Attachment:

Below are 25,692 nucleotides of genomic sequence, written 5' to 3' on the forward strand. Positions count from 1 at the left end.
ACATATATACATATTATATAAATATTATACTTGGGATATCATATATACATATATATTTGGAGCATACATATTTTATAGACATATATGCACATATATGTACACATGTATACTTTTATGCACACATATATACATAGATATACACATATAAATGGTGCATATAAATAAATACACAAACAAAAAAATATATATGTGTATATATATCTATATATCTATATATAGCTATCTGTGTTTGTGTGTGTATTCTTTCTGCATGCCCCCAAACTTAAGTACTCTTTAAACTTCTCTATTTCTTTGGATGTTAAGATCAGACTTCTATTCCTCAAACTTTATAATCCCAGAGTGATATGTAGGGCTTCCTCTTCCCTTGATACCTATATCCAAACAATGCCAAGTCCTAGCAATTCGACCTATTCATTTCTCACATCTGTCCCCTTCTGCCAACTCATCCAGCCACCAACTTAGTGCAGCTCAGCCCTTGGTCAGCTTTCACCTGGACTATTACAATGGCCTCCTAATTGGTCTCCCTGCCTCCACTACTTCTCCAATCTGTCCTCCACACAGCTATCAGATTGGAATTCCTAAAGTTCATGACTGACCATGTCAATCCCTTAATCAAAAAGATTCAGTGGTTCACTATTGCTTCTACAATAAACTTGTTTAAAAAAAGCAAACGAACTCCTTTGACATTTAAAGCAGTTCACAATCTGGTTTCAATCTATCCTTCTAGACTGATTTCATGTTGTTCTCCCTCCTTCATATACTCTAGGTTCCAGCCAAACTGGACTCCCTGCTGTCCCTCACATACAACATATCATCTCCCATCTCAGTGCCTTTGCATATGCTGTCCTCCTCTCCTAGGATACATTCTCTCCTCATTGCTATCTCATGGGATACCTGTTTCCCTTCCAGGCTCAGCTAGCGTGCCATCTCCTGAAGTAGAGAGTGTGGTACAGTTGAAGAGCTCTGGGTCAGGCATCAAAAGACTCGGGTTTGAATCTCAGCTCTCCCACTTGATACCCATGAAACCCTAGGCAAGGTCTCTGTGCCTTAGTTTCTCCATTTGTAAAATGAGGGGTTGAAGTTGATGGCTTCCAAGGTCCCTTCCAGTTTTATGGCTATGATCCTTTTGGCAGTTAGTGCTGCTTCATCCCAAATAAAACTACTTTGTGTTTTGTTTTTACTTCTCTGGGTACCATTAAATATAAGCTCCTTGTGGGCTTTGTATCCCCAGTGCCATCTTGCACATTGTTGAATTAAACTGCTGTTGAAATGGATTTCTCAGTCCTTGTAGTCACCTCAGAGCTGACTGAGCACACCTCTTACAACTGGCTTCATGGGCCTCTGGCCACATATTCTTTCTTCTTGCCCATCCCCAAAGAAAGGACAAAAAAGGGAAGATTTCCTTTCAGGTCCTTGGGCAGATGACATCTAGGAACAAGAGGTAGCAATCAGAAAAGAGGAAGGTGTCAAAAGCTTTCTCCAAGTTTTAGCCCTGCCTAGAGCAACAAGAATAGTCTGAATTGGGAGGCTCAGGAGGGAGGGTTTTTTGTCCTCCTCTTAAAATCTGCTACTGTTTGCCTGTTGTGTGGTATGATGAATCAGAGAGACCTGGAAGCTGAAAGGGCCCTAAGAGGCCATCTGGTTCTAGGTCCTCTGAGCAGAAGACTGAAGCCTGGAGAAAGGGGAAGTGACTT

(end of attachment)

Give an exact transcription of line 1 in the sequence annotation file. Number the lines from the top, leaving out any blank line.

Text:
Below are 25,692 nucleotides of genomic sequence, written 5' to 3' on the forward strand. Positions count from 1 at the left end.